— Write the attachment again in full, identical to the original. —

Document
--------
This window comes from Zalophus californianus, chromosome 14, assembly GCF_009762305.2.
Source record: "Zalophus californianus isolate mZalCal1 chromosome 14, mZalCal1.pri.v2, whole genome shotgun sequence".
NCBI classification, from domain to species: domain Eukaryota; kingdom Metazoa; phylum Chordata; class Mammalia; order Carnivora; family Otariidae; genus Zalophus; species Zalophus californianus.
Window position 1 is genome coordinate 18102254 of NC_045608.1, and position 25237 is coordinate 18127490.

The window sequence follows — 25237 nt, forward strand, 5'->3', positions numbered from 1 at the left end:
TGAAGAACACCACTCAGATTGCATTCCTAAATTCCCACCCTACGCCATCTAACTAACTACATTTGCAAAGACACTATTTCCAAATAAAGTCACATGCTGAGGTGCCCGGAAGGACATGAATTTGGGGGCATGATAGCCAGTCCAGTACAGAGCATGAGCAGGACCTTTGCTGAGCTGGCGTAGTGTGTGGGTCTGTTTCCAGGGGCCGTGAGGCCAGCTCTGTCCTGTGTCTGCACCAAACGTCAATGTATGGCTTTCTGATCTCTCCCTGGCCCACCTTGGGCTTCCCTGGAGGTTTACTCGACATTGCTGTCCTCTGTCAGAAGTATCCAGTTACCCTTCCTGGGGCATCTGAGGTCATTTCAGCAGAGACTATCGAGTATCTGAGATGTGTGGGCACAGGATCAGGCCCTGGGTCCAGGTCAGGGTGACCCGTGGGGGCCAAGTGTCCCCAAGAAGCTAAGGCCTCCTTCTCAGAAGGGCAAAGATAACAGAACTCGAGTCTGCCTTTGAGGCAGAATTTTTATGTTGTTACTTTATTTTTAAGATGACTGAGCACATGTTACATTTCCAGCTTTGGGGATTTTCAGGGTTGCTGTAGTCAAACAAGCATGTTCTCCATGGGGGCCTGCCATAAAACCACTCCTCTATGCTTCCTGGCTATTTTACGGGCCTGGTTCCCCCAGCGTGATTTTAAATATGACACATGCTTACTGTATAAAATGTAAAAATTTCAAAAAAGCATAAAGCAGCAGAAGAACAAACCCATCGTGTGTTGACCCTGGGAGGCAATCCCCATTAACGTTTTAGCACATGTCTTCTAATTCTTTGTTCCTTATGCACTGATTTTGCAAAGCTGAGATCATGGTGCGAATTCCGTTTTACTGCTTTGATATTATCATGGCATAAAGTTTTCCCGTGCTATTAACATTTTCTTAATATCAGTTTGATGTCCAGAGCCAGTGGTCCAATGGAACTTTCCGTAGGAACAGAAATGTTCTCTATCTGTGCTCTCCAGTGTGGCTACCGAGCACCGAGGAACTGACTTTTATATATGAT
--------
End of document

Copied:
This window comes from Zalophus californianus, chromosome 14, assembly GCF_009762305.2.
Source record: "Zalophus californianus isolate mZalCal1 chromosome 14, mZalCal1.pri.v2, whole genome shotgun sequence".
NCBI classification, from domain to species: domain Eukaryota; kingdom Metazoa; phylum Chordata; class Mammalia; order Carnivora; family Otariidae; genus Zalophus; species Zalophus californianus.
Window position 1 is genome coordinate 18102254 of NC_045608.1, and position 25237 is coordinate 18127490.

The window sequence follows — 25237 nt, forward strand, 5'->3', positions numbered from 1 at the left end:
TGAAGAACACCACTCAGATTGCATTCCTAAATTCCCACCCTACGCCATCTAACTAACTACATTTGCAAAGACACTATTTCCAAATAAAGTCACATGCTGAGGTGCCCGGAAGGACATGAATTTGGGGGCATGATAGCCAGTCCAGTACAGAGCATGAGCAGGACCTTTGCTGAGCTGGCGTAGTGTGTGGGTCTGTTTCCAGGGGCCGTGAGGCCAGCTCTGTCCTGTGTCTGCACCAAACGTCAATGTATGGCTTTCTGATCTCTCCCTGGCCCACCTTGGGCTTCCCTGGAGGTTTACTCGACATTGCTGTCCTCTGTCAGAAGTATCCAGTTACCCTTCCTGGGGCATCTGAGGTCATTTCAGCAGAGACTATCGAGTATCTGAGATGTGTGGGCACAGGATCAGGCCCTGGGTCCAGGTCAGGGTGACCCGTGGGGGCCAAGTGTCCCCAAGAAGCTAAGGCCTCCTTCTCAGAAGGGCAAAGATAACAGAACTCGAGTCTGCCTTTGAGGCAGAATTTTTATGTTGTTACTTTATTTTTAAGATGACTGAGCACATGTTACATTTCCAGCTTTGGGGATTTTCAGGGTTGCTGTAGTCAAACAAGCATGTTCTCCATGGGGGCCTGCCATAAAACCACTCCTCTATGCTTCCTGGCTATTTTACGGGCCTGGTTCCCCCAGCGTGATTTTAAATATGACACATGCTTACTGTATAAAATGTAAAAATTTCAAAAAAGCATAAAGCAGCAGAAGAACAAACCCATCGTGTGTTGACCCTGGGAGGCAATCCCCATTAACGTTTTAGCACATGTCTTCTAATTCTTTGTTCCTTATGCACTGATTTTGCAAAGCTGAGATCATGGTGCGAATTCCGTTTTACTGCTTTGATATTATCATGGCATAAAGTTTTCCCGTGCTATTAACATTTTCTTAATATCAGTTTGATGTCCAGAGCCAGTGGTCCAATGGAACTTTCCGTAGGAACAGAAATGTTCTCTATCTGTGCTCTCCAGTGTGGCTACCGAGCACCGAGGAACTGACTTTTATATATGAT